How much in advance do you have to plan the season at the opera?

At the moment [2019] we are planning the season 2022/2023, so it is usually 4-5 years in advance. Of course, premiere productions come first, and then the revivals that we have in our storage are fitted in. If we decide to do a large-scale premiere production, then we have to make sure what kind of ripple effect it has on the rest of the season in terms of the use of orchestra, the use of chorus, etc. We must always take into consideration the financial side of it. If we want to program a more risky title that is not a guaranteed box office hit, then we need to kind of surround it with safer choices.

Photo credit: Heikki Tuuli

Do you prioritize your own national artists – performers, directors, conductors, dancers – when you invite people to work at FNOB?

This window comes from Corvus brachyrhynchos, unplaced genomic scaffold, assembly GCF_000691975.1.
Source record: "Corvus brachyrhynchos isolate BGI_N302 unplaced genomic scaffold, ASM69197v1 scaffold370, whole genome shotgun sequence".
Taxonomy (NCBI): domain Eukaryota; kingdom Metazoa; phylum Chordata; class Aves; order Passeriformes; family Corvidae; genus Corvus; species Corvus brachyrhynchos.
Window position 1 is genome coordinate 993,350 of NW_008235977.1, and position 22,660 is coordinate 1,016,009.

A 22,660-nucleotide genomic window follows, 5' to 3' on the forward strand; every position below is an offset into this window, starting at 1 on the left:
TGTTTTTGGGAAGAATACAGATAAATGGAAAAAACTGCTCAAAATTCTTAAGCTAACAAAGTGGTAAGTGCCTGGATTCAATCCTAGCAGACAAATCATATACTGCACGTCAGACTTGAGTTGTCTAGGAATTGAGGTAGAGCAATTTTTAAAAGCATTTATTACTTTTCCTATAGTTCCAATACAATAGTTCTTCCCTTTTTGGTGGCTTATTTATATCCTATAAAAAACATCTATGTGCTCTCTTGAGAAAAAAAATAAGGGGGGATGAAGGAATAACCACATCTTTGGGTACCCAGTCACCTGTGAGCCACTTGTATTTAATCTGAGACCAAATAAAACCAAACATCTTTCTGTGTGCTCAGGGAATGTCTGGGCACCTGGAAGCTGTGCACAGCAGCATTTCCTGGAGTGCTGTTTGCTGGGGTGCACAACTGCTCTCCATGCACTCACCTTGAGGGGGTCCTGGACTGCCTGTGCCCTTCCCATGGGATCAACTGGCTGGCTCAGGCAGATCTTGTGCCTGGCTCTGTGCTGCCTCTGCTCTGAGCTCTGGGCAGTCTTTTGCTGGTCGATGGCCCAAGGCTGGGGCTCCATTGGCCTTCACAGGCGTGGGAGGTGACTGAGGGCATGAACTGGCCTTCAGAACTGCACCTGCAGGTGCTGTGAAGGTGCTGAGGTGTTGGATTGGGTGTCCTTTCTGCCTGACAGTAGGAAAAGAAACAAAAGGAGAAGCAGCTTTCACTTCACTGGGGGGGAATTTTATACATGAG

We have that Finnish saying that goes something like ‘There is no point bringing from outside something that you have at home’ but of course we have several duties here. Our first priority is top artistic quality. Therefore we always cast with the requirements of the role first. It is also important that the Finnish National Opera can highlight something unique – top quality Finnish choreographers, composers, performing artists, etc. We want to support vivid and strong Finnish opera life. We are not the sole employer for Finnish artists, but we are naturally a very important one. Then, on the other hand, we have duties towards the audiences, as they are also hungry to see new things and some variation in artists they see. Our audiences are also interested in seeing new performers, so side by side with the many wonderful Finnish artists, we also want to introduce some interesting international artists in the leading roles.